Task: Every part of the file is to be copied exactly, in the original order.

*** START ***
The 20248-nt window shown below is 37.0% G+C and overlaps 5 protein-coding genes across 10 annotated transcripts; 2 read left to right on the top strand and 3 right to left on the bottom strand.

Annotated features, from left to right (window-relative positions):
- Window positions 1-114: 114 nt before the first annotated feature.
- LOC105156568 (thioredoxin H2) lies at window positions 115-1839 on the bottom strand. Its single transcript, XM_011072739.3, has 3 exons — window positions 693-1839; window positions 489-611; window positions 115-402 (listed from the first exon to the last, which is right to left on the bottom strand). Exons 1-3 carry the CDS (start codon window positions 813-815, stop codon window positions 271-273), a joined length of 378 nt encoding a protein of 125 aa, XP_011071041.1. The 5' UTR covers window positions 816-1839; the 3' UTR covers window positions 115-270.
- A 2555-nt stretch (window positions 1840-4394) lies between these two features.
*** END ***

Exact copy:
The 20248-nt window shown below is 37.0% G+C and overlaps 5 protein-coding genes across 10 annotated transcripts; 2 read left to right on the top strand and 3 right to left on the bottom strand.

Annotated features, from left to right (window-relative positions):
- Window positions 1-114: 114 nt before the first annotated feature.
- LOC105156568 (thioredoxin H2) lies at window positions 115-1839 on the bottom strand. Its single transcript, XM_011072739.3, has 3 exons — window positions 693-1839; window positions 489-611; window positions 115-402 (listed from the first exon to the last, which is right to left on the bottom strand). Exons 1-3 carry the CDS (start codon window positions 813-815, stop codon window positions 271-273), a joined length of 378 nt encoding a protein of 125 aa, XP_011071041.1. The 5' UTR covers window positions 816-1839; the 3' UTR covers window positions 115-270.
- A 2555-nt stretch (window positions 1840-4394) lies between these two features.